During a game against the Tigers last week, Phillips began a double play with one of his behind-the-back flips to shortstop Dansby Swanson. The rookie has looked comfortable working with Phillips despite not getting as much playing time together as they hoped this spring due to Swanson’s recent two-week absence for a side strain.

“Dansby’s got to be ready,” Snitker said, referring to Phillips’ penchant for no-look tosses, which the manager compared to Magic Johnson passes back in the day. “He isn’t going to be in any position and not get a ball going to him, obviously, after seeing that (behind-the-back toss). Be ready or get hit in the face.”

Phillips seemed to smile a majority of the time he was on the field in Cincinnati, even through some difficulties in recent years when the team struggled and some relationships became strained. But this spring, from the morning he reported and began doing extra infield drills immediately with new third-base coach Ron Washington, Phillips, at age 35, has seemed even more upbeat than usual.

“Coming over here and being wanted — it feels good to play for the home team,” he said. “I’m from here, I feel like I’ve been knowing this organization for a long time. Another thing, just seeing all the guys that I idolized growing up coming back (to help during spring training) — Dave Justice, Fred McGriff, Chipper Jones, all those guys. And the manager, he’s been very legit. I really love him to death. He let me be myself. When a manager can just say, ‘Brandon, just be yourself,’ you can’t really ask for more.”

The 15-year veteran has supplied positive energy from the day he reported up until these final days of a spring training that’s been longer than usual to accommodate the World Baseball Classic.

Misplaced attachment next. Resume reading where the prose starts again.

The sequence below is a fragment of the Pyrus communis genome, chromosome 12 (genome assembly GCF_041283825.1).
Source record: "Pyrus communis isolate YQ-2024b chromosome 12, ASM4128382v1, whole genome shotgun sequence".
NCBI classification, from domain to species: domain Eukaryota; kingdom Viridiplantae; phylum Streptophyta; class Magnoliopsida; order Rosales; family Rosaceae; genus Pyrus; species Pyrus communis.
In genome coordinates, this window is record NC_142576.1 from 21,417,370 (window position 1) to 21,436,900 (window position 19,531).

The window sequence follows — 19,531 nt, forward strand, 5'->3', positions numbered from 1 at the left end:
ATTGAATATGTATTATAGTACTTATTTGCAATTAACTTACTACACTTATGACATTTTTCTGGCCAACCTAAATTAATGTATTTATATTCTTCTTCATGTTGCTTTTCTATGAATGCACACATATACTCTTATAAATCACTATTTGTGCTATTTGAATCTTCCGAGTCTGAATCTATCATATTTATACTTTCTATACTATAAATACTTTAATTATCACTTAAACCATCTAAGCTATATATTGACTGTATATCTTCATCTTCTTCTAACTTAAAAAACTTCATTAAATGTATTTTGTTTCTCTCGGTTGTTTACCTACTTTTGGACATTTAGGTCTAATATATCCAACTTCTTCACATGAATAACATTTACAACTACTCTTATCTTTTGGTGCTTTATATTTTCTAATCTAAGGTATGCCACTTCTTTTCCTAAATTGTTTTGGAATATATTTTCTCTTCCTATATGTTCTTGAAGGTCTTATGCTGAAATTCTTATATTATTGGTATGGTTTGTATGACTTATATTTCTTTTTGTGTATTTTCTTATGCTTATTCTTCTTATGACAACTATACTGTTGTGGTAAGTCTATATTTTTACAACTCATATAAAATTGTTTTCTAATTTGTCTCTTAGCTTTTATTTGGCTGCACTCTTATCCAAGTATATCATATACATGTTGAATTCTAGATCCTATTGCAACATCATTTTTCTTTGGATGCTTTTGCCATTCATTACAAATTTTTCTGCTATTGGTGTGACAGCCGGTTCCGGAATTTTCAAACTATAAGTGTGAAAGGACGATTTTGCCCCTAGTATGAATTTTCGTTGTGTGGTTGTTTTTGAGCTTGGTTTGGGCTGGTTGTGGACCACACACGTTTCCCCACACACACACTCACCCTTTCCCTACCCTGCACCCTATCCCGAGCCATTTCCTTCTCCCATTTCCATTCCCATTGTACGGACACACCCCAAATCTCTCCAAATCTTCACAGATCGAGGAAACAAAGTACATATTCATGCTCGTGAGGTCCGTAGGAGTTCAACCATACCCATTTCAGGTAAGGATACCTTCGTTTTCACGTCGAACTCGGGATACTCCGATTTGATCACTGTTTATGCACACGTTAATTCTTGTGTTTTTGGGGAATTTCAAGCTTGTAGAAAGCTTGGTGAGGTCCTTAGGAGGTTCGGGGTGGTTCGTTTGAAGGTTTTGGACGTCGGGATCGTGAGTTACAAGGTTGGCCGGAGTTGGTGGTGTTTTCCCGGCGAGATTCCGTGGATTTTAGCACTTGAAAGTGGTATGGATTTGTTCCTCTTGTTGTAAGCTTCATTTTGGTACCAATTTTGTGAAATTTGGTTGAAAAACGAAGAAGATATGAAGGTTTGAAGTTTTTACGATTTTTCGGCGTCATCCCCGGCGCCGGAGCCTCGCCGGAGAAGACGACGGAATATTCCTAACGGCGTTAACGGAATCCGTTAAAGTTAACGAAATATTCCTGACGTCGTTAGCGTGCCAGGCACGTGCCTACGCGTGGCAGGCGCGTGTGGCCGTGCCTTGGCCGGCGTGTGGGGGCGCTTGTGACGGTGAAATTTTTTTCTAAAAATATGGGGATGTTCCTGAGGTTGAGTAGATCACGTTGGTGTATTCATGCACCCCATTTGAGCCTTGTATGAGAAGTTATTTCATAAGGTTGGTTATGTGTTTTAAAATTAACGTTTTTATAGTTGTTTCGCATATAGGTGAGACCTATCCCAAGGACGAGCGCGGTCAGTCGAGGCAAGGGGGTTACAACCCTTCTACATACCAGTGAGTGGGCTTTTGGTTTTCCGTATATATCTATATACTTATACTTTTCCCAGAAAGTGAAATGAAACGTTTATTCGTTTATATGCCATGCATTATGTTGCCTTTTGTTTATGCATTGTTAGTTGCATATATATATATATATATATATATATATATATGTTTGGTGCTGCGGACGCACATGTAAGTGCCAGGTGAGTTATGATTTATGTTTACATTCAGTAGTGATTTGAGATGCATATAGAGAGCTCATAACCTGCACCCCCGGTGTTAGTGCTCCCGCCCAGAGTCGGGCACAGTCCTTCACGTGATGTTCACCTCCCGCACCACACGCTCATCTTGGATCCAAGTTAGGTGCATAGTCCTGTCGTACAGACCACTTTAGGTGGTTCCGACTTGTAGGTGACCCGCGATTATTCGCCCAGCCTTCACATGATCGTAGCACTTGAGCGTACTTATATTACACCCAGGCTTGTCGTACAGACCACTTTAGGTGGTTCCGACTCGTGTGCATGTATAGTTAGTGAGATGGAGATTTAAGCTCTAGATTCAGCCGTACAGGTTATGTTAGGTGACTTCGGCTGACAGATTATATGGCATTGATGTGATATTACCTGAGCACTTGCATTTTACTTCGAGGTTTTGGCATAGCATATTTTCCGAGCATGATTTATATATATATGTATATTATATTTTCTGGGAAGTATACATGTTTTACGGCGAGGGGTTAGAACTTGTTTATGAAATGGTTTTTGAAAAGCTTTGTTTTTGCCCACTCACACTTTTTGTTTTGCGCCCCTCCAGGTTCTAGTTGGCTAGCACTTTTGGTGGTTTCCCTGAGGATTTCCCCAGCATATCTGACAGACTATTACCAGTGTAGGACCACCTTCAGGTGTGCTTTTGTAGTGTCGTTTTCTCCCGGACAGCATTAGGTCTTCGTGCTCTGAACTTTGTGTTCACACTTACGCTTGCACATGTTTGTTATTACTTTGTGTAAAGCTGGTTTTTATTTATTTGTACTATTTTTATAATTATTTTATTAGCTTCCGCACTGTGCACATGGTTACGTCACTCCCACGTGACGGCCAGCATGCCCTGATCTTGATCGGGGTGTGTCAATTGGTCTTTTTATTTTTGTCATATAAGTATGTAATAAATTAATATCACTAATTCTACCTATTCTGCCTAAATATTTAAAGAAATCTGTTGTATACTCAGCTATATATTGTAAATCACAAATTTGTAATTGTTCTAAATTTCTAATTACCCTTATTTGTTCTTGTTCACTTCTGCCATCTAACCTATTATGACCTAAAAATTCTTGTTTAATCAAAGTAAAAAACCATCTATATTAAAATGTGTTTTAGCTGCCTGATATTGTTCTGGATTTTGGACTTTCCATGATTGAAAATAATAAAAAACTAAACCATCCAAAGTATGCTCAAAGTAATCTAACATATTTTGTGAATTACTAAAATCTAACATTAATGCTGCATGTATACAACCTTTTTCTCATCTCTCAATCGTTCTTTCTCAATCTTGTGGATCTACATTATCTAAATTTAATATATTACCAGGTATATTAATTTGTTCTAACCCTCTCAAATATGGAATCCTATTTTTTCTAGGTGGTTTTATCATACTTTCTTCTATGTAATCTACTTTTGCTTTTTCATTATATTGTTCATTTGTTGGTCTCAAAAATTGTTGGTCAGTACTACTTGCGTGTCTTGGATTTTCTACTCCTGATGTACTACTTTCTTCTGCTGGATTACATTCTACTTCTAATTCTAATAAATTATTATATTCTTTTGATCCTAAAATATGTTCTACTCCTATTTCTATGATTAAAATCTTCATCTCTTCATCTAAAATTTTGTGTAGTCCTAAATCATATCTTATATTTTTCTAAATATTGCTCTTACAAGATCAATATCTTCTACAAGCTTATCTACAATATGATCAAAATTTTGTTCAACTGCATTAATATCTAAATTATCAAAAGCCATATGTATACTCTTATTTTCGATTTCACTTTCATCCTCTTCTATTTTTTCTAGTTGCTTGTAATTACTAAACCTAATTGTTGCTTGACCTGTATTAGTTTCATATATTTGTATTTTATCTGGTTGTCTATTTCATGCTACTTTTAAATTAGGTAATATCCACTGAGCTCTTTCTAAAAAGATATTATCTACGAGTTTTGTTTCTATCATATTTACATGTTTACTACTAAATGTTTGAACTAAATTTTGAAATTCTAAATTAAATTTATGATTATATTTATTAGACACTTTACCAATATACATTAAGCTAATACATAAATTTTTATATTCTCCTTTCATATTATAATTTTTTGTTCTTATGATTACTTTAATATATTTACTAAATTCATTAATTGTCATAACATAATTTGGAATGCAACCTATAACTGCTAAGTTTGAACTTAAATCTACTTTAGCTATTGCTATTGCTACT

“I loved it,” Phillips said of his first Braves camp. “Just getting used to the new team, some of the guys. I felt like I knew these guys from playing against them for so many years. The only thing different is just a different name on the front of my jersey. I play for that name on my jersey, that’s why I’m going to represent the city the best way I know how. I’m just happy just to be playing this game, just to get a chance to play every day. Hopefully we can come up here and win.”

Phillips has played through a lot of bruises this spring, having been hit by more balls — he’s been hit by pitches, pick-off throws and fouled-off pitches — than he could ever remember in spring training. But it hasn’t slowed him and he hasn’t asked out of any game, insisting on playing a couple of times when the manager would’ve preferred he come out and apply some ice.

Barring anything unexpected in the final days of camp, he’ll enter the season healthy and feeling good about his game and place on the team.

“I’m very happy were I’m at,” he said. “I feel if I’m healthy I can be one of the best players in this game, and regardless of — people always talk about your age, age this, age that, but if I can go out there and still produce regardless of what they want me to do. … If I’m healthy I’ll put up some good numbers. But it’s not about what I can do, it’s all about what I can do for this team. I want to win.

“That’s another reason I came over here, I see the team that they put together that can win now, and I’m looking forward to the opportunity.”

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By David O’Brien

The Atlanta Journal-Constitution